How ‘Dune’ became a beacon for the fledgling environmental movement − and a rallying cry for the new science of ecology

Oregon’s Umpqua Dunes

Dune, widely considered one of the best sci-fi novels of all time, continues to influence how writers, artists and inventors envision the future.

Of course, there are Denis Villeneuve’s visually stunning films, Dune: Part One (2021) and Dune: Part Two (2024).

But Frank Herbert’s masterpiece also helped Afrofuturist novelist Octavia Butler imagine a future of conflict amid environmental catastrophe; it inspired Elon Musk to build SpaceX and Tesla and push humanity toward the stars and a greener future; and it’s hard not to see parallels in George Lucas’ Star Wars franchise, especially their fascination with desert planets and giant worms.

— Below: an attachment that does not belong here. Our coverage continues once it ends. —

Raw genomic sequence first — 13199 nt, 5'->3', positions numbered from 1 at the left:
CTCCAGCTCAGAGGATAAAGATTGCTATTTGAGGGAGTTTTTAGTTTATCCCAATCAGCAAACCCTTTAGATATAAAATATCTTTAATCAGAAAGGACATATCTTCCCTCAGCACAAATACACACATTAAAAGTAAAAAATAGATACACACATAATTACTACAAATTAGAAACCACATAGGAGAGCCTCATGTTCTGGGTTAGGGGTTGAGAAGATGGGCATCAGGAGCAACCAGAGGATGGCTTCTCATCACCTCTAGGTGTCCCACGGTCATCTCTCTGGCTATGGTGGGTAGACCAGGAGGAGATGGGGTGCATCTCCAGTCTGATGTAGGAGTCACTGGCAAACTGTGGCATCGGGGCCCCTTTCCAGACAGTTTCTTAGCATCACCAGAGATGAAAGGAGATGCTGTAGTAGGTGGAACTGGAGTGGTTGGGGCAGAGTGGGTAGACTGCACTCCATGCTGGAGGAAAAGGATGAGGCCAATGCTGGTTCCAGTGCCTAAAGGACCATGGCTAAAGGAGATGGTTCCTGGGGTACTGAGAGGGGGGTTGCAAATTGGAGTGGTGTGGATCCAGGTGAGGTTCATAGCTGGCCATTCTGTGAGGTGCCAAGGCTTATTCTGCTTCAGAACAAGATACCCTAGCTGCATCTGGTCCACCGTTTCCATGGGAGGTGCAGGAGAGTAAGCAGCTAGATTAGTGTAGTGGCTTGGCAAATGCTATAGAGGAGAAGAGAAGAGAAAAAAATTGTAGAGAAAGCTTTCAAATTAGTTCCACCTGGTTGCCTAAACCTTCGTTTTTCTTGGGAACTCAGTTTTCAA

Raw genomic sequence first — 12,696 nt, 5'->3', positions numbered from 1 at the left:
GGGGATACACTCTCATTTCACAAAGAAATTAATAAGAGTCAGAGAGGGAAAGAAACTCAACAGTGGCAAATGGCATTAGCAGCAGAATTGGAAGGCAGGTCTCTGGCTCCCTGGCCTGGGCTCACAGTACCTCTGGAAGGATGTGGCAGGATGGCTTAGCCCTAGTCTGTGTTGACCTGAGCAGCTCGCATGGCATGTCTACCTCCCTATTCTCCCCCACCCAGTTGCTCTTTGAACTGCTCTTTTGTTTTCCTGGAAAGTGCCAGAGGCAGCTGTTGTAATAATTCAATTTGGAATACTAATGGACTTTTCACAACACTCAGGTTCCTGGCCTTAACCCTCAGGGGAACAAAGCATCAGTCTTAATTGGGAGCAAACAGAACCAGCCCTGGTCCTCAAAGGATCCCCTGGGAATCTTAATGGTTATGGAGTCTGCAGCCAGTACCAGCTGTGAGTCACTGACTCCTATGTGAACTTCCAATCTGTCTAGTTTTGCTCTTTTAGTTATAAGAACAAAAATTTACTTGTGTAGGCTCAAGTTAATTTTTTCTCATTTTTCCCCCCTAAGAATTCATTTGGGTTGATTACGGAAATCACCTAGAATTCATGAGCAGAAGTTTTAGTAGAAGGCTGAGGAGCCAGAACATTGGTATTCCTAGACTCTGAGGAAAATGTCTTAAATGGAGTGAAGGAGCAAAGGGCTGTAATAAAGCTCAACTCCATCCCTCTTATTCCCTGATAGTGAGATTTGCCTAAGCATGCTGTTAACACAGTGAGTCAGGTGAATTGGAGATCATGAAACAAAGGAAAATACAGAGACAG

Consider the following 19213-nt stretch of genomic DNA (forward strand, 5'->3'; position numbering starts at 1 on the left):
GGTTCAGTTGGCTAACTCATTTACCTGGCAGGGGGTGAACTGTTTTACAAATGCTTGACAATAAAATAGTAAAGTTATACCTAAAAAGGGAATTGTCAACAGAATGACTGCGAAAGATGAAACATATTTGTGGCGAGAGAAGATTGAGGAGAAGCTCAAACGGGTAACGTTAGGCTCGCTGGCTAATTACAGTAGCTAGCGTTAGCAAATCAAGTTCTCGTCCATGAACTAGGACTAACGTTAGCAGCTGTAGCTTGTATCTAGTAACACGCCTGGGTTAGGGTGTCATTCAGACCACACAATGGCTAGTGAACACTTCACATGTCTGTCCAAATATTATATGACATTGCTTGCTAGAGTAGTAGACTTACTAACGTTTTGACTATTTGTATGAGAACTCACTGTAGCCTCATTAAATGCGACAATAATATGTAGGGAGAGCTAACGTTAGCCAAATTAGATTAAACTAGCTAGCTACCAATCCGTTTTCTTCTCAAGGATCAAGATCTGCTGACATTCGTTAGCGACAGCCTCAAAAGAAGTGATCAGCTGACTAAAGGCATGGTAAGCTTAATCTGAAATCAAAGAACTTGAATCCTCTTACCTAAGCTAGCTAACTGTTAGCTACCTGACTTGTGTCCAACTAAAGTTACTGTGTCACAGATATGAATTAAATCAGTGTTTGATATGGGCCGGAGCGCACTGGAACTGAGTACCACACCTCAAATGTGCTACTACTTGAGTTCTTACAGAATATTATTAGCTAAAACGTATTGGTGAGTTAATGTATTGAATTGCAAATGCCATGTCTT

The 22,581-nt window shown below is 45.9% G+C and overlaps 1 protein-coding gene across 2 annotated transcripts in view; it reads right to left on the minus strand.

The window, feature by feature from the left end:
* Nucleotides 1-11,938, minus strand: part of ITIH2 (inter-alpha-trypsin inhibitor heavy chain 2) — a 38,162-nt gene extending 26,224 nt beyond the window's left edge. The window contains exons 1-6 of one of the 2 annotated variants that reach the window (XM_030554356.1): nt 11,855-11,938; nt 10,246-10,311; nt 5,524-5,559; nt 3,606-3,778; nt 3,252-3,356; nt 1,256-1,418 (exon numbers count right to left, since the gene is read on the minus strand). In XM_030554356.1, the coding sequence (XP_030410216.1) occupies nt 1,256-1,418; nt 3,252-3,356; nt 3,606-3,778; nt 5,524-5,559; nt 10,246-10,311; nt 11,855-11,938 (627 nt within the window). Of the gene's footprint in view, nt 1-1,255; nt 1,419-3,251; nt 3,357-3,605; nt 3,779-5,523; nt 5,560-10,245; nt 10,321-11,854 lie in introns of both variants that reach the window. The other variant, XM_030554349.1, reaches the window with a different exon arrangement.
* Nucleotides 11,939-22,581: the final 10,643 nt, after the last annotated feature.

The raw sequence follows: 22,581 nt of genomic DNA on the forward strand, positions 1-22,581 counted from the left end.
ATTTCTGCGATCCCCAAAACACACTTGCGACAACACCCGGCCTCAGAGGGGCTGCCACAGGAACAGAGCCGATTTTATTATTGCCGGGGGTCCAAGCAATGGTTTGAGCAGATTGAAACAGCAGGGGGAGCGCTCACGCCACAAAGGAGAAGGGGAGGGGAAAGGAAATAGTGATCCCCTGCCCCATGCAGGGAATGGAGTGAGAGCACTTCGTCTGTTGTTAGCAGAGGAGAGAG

And yet when Herbert sat down in 1963 to start writing Dune, he wasn’t thinking about how to leave Earth behind. He was thinking about how to save it.

Herbert wanted to tell a story about the environmental crisis on our own planet, a world driven to the edge of ecological catastrophe. Technologies that had been inconceivable just 50 years prior had put the world at the edge of nuclear war and the environment on the brink of collapse; massive industries were sucking wealth from the ground and spewing toxic fumes into the sky.

When the book was published, these themes were front and center for readers, too. After all, they were living in the wake of both the Cuban missile crisis and the publication of Silent Spring, conservationist Rachel Carson’s landmark study of pollution and its threat to the environment and human health.

Dune soon became a beacon for the fledgling environmental movement and a rallying flag for the new science of ecology.

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